I can understand if the ICRC felt they needed to use strong language with small words only to penetrate the reinforced concrete in some circles.  However, leaking this kind of report is counterproductive.

December 6, 2004 | 10:27 AM ET

Tortured Logic

The editors of the Wall Street Journal appear to have reached a new nadir in the morality—or lack thereof—of media criticism.  In light of reports of the United States military torturing innocent Iraqis at Abu Ghraib and innocents of all stripes in Guantanamo, they are upset not about the torture—there’s nary a word about that—but at the International Red Cross because reporters found out about it.  Red Cross operations are supposed to be confidential, and no large bureaucracy has ever been known to leak before and so that makes the Red Cross particularly evil.  But here is what might be called the beauty part: The Journal editors accuse the ICRC of having “thrown confidentiality aside to attack the U.S., of all countries.”  Too bad,  for their “logic” that, as they admit, “The original leaker in this case may have been in the U.S. government.  Officials at ICRC headquarters were only too happy to confirm the document's authenticity.”  What about that inconvenient little fact?  The editors say, “ It matters little.”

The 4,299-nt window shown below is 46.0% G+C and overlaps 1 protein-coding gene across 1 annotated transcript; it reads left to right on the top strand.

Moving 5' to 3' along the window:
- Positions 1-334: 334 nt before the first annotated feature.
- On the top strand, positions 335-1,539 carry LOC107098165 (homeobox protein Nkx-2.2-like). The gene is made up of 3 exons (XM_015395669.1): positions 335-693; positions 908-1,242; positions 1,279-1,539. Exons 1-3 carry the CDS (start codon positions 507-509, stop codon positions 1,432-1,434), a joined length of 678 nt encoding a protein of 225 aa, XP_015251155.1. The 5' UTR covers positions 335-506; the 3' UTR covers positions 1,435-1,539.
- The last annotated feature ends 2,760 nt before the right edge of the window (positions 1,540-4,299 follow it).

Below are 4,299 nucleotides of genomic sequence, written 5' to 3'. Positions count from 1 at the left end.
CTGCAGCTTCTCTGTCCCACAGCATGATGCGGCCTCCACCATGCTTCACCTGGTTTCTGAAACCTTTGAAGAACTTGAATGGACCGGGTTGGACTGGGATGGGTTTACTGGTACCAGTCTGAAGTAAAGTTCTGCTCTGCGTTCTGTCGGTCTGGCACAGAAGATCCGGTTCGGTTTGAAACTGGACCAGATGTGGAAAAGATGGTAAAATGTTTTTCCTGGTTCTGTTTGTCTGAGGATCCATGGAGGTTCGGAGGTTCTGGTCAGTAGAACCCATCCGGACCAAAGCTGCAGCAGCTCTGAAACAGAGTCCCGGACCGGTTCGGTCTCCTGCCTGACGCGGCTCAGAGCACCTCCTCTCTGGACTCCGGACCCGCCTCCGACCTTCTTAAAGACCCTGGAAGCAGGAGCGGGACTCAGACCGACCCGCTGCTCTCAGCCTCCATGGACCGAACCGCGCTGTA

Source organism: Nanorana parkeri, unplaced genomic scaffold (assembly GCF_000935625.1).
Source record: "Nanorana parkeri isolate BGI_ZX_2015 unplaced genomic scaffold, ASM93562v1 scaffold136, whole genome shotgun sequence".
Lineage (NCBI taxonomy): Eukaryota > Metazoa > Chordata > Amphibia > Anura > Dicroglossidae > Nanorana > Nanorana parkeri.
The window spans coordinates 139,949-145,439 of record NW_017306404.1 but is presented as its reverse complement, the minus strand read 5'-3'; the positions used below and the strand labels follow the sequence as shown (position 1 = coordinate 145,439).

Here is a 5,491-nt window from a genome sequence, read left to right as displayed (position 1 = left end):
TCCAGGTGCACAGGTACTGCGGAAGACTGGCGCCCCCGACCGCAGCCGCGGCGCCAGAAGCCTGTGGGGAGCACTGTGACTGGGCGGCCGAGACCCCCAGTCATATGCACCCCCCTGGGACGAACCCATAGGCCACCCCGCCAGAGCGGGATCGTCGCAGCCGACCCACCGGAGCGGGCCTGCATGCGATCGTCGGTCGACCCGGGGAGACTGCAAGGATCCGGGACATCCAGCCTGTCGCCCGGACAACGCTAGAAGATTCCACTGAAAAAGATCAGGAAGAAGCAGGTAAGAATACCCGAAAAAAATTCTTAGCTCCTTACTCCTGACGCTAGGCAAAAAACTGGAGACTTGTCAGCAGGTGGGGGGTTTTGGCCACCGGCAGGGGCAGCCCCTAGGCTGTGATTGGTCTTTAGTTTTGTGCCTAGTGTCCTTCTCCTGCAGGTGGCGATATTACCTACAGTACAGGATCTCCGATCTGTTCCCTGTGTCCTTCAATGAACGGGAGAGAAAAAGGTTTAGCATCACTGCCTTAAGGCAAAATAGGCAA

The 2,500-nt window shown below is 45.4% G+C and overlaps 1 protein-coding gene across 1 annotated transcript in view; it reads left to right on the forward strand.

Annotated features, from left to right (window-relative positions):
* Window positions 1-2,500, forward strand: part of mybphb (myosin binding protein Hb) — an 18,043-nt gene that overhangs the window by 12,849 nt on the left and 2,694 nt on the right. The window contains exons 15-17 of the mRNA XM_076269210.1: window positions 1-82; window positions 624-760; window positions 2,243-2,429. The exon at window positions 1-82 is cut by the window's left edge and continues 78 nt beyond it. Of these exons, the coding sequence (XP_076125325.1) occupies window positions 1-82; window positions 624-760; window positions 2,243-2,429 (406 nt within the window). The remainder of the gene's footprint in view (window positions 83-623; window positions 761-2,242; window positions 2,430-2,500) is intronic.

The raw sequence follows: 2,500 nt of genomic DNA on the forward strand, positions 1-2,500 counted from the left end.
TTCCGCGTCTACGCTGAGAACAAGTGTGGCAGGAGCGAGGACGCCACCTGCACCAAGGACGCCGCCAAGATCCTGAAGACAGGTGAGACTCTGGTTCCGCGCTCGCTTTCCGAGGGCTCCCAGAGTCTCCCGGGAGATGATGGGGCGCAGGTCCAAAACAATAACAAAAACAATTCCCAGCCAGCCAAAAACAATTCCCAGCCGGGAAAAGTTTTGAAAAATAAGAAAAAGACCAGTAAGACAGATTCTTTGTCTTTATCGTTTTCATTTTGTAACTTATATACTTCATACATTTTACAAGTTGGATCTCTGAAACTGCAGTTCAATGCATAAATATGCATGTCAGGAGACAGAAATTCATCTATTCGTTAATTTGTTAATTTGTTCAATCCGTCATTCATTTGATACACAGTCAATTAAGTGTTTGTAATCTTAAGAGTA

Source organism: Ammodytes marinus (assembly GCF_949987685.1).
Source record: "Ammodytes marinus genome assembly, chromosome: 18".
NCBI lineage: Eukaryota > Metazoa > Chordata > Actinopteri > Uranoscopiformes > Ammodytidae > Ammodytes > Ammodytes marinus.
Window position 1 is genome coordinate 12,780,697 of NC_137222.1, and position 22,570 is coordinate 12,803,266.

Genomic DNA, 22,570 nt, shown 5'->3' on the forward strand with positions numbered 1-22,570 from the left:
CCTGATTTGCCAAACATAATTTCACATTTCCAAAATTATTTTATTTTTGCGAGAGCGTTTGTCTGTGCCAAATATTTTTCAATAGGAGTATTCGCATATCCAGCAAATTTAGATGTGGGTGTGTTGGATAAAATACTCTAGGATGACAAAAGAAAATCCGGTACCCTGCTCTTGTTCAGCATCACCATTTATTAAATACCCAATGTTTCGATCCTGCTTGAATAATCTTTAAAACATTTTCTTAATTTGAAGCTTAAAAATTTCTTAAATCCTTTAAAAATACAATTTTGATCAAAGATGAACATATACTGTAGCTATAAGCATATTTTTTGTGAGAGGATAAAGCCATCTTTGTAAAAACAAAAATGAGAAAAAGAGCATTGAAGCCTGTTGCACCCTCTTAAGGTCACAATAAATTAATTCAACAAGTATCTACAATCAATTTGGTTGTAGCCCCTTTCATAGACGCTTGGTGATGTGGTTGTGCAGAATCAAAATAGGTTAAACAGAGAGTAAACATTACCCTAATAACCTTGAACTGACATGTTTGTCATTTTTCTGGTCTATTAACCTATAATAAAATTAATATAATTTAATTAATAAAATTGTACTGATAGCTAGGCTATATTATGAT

Got that?  The U.S. government does the torturing.  The U.S. government does the leaking.  And the Journal blames the Red Cross for its “double-cross.”  Perhaps one of these Journal editors might wish to spend their holiday vacation at Guantanamo or Abu Ghraib, to see just what a dastardly organization the Red Cross really is; and just how beneficent is the Bush administration, and the topsy-turvy morality it has spawned.

More of the Same:  And speaking of that benighted space, might it behoove Ms. O’Grady, here, to note, somewhere, that yes, in fact, the Bush administration was dishonest, ho-hum, again, when it pleaded ignorance with regard to the failed coup in Venezuela.  Take a look here.  (Could it be that Condi was asleep at this particular switch too?)  Once again we are left with that age-old question with regard to this administration: Incompetent?  Dishonest?  Ideologically-obsessed?  And we yield to the same answer: All of the above.

Lesson here :  Attack us, kill our citizens, and feel free to both run and hide while we make a few macho noises, but by and large let you get away as we waste our time attacking people who had nothing to do with your attack and recruiting more bodies for your holy war against us.  (If Bin Laden really did mean to intervene on behalf of Bush with that videotape, it’s only fair.  He sure owed him one big favor.)

What he said:  Dr. Atrios 

Occasional Reminders

This blog does not exist for the purpose of writing about whatever you think I should be writing about.

If I don't write about things that doesn't necessarily mean I don't think they're important - I may just have nothing to say, or it may just not interest me at that moment.